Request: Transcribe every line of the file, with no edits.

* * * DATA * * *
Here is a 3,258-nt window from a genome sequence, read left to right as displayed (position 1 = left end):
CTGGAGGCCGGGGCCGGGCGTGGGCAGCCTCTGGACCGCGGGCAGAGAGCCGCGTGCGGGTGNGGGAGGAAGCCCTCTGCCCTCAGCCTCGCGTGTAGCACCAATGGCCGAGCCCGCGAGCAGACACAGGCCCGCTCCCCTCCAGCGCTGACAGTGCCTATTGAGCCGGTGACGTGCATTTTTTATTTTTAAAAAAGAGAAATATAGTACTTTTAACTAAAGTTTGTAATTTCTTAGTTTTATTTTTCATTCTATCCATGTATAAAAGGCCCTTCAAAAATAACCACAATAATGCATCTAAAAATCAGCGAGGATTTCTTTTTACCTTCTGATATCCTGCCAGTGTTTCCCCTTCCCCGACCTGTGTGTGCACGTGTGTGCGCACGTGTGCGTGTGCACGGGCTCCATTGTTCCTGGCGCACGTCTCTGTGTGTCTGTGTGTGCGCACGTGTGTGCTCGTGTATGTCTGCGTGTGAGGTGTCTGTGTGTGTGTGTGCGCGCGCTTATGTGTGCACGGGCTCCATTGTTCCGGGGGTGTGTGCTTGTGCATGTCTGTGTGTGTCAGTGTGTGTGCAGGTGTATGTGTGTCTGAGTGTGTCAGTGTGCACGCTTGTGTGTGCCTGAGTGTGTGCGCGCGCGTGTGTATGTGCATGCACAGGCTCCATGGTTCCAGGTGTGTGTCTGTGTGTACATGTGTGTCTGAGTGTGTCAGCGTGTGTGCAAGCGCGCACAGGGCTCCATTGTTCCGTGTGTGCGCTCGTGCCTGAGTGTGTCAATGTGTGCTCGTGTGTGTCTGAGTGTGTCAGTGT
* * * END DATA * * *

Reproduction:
Here is a 3,258-nt window from a genome sequence, read left to right as displayed (position 1 = left end):
CTGGAGGCCGGGGCCGGGCGTGGGCAGCCTCTGGACCGCGGGCAGAGAGCCGCGTGCGGGTGNGGGAGGAAGCCCTCTGCCCTCAGCCTCGCGTGTAGCACCAATGGCCGAGCCCGCGAGCAGACACAGGCCCGCTCCCCTCCAGCGCTGACAGTGCCTATTGAGCCGGTGACGTGCATTTTTTATTTTTAAAAAAGAGAAATATAGTACTTTTAACTAAAGTTTGTAATTTCTTAGTTTTATTTTTCATTCTATCCATGTATAAAAGGCCCTTCAAAAATAACCACAATAATGCATCTAAAAATCAGCGAGGATTTCTTTTTACCTTCTGATATCCTGCCAGTGTTTCCCCTTCCCCGACCTGTGTGTGCACGTGTGTGCGCACGTGTGCGTGTGCACGGGCTCCATTGTTCCTGGCGCACGTCTCTGTGTGTCTGTGTGTGCGCACGTGTGTGCTCGTGTATGTCTGCGTGTGAGGTGTCTGTGTGTGTGTGTGCGCGCGCTTATGTGTGCACGGGCTCCATTGTTCCGGGGGTGTGTGCTTGTGCATGTCTGTGTGTGTCAGTGTGTGTGCAGGTGTATGTGTGTCTGAGTGTGTCAGTGTGCACGCTTGTGTGTGCCTGAGTGTGTGCGCGCGCGTGTGTATGTGCATGCACAGGCTCCATGGTTCCAGGTGTGTGTCTGTGTGTACATGTGTGTCTGAGTGTGTCAGCGTGTGTGCAAGCGCGCACAGGGCTCCATTGTTCCGTGTGTGCGCTCGTGCCTGAGTGTGTCAATGTGTGCTCGTGTGTGTCTGAGTGTGTCAGTGT